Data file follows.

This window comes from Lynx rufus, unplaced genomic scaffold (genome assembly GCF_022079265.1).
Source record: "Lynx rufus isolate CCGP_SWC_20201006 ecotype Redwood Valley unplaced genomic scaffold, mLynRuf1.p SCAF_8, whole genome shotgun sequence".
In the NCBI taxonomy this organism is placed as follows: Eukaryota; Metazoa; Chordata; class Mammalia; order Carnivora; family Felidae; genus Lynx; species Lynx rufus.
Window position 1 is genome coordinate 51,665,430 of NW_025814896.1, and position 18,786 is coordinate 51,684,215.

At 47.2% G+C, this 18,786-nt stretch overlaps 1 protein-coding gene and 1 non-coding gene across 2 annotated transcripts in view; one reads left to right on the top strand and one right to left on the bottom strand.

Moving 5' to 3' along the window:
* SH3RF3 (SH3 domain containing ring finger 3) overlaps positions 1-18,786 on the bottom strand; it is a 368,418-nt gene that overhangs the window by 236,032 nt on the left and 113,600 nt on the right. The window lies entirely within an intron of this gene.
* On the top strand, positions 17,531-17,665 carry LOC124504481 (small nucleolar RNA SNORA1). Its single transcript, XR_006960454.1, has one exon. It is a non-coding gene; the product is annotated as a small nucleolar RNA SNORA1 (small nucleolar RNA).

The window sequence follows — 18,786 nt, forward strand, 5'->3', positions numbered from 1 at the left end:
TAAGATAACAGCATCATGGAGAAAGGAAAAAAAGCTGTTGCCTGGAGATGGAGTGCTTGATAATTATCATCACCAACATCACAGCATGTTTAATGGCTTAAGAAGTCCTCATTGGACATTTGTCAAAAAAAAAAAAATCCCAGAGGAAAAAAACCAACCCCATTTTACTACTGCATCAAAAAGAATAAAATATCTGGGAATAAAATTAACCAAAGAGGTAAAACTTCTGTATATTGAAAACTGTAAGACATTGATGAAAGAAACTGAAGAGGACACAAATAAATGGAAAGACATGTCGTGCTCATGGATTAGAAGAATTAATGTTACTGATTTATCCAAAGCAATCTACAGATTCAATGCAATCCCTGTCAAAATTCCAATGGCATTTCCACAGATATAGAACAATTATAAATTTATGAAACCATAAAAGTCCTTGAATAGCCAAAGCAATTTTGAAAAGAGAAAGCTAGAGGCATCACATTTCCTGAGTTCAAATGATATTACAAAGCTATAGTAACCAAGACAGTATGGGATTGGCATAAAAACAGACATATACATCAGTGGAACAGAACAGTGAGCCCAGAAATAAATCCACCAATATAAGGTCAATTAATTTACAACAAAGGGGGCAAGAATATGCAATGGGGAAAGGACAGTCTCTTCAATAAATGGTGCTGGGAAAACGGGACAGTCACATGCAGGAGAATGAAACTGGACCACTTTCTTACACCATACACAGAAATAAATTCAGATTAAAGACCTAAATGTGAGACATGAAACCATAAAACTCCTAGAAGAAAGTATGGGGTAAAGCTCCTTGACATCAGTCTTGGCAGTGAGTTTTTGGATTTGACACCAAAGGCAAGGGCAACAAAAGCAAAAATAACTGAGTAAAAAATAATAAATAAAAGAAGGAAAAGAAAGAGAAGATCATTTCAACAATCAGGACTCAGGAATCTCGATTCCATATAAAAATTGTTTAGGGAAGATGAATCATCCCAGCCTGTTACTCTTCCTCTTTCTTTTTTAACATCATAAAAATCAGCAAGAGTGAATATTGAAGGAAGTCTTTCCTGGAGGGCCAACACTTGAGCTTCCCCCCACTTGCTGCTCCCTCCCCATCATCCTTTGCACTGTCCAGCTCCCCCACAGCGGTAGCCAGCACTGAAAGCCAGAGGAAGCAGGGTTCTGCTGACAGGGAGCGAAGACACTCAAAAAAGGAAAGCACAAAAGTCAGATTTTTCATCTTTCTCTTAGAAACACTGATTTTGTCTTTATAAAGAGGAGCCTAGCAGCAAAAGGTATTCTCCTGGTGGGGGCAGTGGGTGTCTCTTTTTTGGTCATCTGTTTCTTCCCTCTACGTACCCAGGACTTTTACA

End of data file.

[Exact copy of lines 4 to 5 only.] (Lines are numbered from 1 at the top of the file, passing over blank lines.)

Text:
Window position 1 is genome coordinate 51,665,430 of NW_025814896.1, and position 18,786 is coordinate 51,684,215.

At 47.2% G+C, this 18,786-nt stretch overlaps 1 protein-coding gene and 1 non-coding gene across 2 annotated transcripts in view; one reads left to right on the top strand and one right to left on the bottom strand.